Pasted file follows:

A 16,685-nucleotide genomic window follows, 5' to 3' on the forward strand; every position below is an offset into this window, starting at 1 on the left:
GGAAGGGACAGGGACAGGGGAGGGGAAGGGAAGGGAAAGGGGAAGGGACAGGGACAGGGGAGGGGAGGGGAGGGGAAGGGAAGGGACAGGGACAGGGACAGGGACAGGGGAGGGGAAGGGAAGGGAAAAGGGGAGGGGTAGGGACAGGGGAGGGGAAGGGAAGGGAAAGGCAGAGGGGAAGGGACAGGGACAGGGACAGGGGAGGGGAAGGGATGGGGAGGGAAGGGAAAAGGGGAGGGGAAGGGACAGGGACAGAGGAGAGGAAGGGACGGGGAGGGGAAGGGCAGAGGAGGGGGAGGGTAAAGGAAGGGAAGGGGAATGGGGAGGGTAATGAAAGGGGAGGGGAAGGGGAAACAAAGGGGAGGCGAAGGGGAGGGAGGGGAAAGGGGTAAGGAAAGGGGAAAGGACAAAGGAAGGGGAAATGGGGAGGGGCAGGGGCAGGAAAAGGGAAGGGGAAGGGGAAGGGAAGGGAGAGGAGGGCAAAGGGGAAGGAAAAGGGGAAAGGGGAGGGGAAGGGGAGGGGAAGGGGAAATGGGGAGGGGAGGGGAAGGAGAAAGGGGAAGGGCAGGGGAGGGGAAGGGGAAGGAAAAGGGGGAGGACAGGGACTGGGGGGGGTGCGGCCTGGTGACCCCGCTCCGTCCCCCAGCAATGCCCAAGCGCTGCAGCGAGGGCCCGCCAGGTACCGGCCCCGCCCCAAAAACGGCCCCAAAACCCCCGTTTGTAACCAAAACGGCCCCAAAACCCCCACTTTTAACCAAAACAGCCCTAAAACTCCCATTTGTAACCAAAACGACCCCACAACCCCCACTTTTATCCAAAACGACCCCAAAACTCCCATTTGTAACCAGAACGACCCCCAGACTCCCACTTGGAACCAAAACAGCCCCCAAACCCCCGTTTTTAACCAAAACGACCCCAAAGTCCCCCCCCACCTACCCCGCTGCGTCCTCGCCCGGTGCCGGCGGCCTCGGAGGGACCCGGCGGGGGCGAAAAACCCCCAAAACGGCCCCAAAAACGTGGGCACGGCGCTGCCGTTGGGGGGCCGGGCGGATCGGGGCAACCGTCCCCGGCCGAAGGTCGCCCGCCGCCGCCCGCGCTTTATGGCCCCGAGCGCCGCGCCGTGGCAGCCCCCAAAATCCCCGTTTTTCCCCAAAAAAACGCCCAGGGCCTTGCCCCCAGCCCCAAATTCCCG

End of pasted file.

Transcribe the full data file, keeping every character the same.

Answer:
A 16,685-nucleotide genomic window follows, 5' to 3' on the forward strand; every position below is an offset into this window, starting at 1 on the left:
GGAAGGGACAGGGACAGGGGAGGGGAAGGGAAGGGAAAGGGGAAGGGACAGGGACAGGGGAGGGGAGGGGAGGGGAAGGGAAGGGACAGGGACAGGGACAGGGACAGGGGAGGGGAAGGGAAGGGAAAAGGGGAGGGGTAGGGACAGGGGAGGGGAAGGGAAGGGAAAGGCAGAGGGGAAGGGACAGGGACAGGGACAGGGGAGGGGAAGGGATGGGGAGGGAAGGGAAAAGGGGAGGGGAAGGGACAGGGACAGAGGAGAGGAAGGGACGGGGAGGGGAAGGGCAGAGGAGGGGGAGGGTAAAGGAAGGGAAGGGGAATGGGGAGGGTAATGAAAGGGGAGGGGAAGGGGAAACAAAGGGGAGGCGAAGGGGAGGGAGGGGAAAGGGGTAAGGAAAGGGGAAAGGACAAAGGAAGGGGAAATGGGGAGGGGCAGGGGCAGGAAAAGGGAAGGGGAAGGGGAAGGGAAGGGAGAGGAGGGCAAAGGGGAAGGAAAAGGGGAAAGGGGAGGGGAAGGGGAGGGGAAGGGGAAATGGGGAGGGGAGGGGAAGGAGAAAGGGGAAGGGCAGGGGAGGGGAAGGGGAAGGAAAAGGGGGAGGACAGGGACTGGGGGGGGTGCGGCCTGGTGACCCCGCTCCGTCCCCCAGCAATGCCCAAGCGCTGCAGCGAGGGCCCGCCAGGTACCGGCCCCGCCCCAAAAACGGCCCCAAAACCCCCGTTTGTAACCAAAACGGCCCCAAAACCCCCACTTTTAACCAAAACAGCCCTAAAACTCCCATTTGTAACCAAAACGACCCCACAACCCCCACTTTTATCCAAAACGACCCCAAAACTCCCATTTGTAACCAGAACGACCCCCAGACTCCCACTTGGAACCAAAACAGCCCCCAAACCCCCGTTTTTAACCAAAACGACCCCAAAGTCCCCCCCCACCTACCCCGCTGCGTCCTCGCCCGGTGCCGGCGGCCTCGGAGGGACCCGGCGGGGGCGAAAAACCCCCAAAACGGCCCCAAAAACGTGGGCACGGCGCTGCCGTTGGGGGGCCGGGCGGATCGGGGCAACCGTCCCCGGCCGAAGGTCGCCCGCCGCCGCCCGCGCTTTATGGCCCCGAGCGCCGCGCCGTGGCAGCCCCCAAAATCCCCGTTTTTCCCCAAAAAAACGCCCAGGGCCTTGCCCCCAGCCCCAAATTCCCG